I’ve just finished importing the current restaurant inspection data from the NYC Data Mine into a PostgreSQL database. It wasn’t the most difficult migration, but more difficult than it should be as the raw data from the data mine is messy and not well-formed; a typical problem with many of the data sets present in NYC Data Mine. I came across a great post by Steven Romalewski (director of the CUNY Mapping Service) about the poor data quality and poor metadata based on his experiences.
From looking at the restaurant inspection data and skimming a few other sets, I get the sense that structured and relational data simply isn’t understood or handled well. To be fair, there’s a very real lack of tools in the market, at least at the consumer/data-entry level, for handling such data, so it’s not surprising that everything gets jerryrigged into an Excel worksheet. This is very clear when looking at the restaurant inspection data, you notice right away that restaurant ids and names are repeated across multiple rows.
In any case, the restaurant inspection data is better than most of the sets, but there’s a few issues to take note of:
- In multiple cases the same row, with the exact same data, is repeated.
- There are 2 columns for the inspection date: INSPDATE and GRADEDATE; GRADEDATE = INSPDATE if there’s a letter grade for the restaurant, otherwise it’s blank/null.
- Most glaring, there are invalid timestamps in the GRADEDATE column for 2 restaurants (but, of course, it’s across multiple rows as the restaurants has multiple entries), CAPRI RESTAURANT and MAMA LUCIA:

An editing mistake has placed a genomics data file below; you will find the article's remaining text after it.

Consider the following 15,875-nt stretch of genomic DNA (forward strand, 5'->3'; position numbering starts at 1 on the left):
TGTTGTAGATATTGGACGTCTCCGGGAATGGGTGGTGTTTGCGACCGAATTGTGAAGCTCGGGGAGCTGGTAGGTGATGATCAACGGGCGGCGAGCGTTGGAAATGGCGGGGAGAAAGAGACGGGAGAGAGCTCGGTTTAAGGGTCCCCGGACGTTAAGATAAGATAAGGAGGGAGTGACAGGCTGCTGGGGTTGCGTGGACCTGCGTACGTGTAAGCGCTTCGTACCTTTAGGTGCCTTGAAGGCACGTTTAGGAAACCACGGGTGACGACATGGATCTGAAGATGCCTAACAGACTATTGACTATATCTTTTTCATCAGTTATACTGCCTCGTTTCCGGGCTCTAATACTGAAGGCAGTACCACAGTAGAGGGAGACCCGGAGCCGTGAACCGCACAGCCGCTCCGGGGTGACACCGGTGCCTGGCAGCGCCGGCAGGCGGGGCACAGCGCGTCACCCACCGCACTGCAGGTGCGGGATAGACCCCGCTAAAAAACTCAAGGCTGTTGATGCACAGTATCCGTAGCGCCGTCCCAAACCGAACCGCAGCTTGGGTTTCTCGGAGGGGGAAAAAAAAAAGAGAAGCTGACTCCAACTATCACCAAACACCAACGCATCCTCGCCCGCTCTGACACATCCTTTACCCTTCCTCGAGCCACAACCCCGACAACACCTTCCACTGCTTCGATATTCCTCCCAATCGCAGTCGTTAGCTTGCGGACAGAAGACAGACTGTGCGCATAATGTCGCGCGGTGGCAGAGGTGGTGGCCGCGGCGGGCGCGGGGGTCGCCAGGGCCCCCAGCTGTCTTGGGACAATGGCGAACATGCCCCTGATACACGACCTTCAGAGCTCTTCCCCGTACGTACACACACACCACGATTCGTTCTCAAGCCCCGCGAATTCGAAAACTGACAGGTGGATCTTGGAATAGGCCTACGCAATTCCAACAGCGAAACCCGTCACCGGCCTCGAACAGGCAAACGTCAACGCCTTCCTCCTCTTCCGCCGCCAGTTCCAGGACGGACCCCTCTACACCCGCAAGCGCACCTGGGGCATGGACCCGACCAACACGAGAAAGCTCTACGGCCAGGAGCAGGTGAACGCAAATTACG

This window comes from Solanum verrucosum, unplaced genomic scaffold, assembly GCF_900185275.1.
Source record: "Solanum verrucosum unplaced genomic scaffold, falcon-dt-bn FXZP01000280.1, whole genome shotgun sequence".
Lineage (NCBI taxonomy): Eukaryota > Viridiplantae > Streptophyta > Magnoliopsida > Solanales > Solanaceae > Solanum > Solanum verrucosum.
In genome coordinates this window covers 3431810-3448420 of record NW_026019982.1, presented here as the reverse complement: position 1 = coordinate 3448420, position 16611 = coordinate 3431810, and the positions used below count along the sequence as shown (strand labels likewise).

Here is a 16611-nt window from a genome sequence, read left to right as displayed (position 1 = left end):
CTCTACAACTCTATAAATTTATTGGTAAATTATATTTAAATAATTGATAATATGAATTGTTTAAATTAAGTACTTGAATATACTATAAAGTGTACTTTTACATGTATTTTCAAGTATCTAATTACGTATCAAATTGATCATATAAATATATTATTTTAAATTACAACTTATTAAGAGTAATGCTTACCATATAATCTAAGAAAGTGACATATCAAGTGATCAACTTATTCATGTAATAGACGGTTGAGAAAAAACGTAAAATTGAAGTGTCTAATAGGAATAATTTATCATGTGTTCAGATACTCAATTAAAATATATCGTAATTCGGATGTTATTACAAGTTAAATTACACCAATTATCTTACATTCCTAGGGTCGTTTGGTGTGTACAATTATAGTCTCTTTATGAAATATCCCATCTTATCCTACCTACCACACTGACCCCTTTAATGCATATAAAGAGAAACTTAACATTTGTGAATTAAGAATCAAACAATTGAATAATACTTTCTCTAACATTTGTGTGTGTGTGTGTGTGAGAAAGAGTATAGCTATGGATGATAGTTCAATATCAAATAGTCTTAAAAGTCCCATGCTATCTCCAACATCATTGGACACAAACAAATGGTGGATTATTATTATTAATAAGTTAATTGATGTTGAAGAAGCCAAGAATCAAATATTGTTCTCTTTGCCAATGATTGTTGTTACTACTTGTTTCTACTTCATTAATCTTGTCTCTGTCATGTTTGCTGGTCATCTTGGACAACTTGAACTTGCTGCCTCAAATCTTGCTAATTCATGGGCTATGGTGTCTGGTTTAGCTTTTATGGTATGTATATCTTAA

For my purposes, I only wanted the most recent inspection result (i.e. the row the latest INSPDATE timestamp). To do this, I added an additional column for a serial/auto_increment id number. Then, once imported, I deleted the unneeded rows with the following query:
/* table is restaurant
id = CAMIS
inspection_score_date = INSPDATE
internal_id = serial/auto_increment id number
DELETE FROM restaurant WHERE internal_id NOT IN
(SELECT MAX(restaurant.internal_id) AS max_iid FROM restaurant,
(SELECT id, dba, MAX(inspection_score_date) AS last_inspt FROM restaurant GROUP BY id, dba) AS sub
WHERE restaurant.id=sub.id AND restaurant.inspection_score_date=sub.last_inspt GROUP BY restaurant.id)
The innermost subquery pulls the rows with the most recent inspection date, the outer takes care of duplicate rows with the same inspection date by simple taking the row with the max internal id number. What results is a column of internal id numbers – each representing a row with a unique restaurant inspection for the most-recent inspection.
I’m not sure if this is the best or most efficient way to do this, but it works and took about 14s to delete the unneeded rows for 398,878 rows on a low-end VPS.